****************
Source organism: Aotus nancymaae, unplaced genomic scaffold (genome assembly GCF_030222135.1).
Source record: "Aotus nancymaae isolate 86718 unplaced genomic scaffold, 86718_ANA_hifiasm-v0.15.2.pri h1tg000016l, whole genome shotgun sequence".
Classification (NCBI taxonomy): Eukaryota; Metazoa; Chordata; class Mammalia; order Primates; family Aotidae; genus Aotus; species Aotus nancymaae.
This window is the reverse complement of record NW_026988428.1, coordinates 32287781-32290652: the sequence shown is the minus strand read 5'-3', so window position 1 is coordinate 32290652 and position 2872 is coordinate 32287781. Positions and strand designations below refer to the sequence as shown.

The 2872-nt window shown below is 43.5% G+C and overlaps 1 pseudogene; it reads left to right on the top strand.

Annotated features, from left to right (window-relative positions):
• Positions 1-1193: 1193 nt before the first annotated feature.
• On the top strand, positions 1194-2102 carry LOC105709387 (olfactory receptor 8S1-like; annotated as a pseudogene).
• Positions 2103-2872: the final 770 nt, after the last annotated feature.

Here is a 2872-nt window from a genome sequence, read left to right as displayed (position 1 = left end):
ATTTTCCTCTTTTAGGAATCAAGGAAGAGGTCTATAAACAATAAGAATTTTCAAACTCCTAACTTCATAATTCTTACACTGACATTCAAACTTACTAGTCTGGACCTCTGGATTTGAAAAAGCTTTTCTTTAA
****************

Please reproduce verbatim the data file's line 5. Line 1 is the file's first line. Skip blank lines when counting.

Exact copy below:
The 2872-nt window shown below is 43.5% G+C and overlaps 1 pseudogene; it reads left to right on the top strand.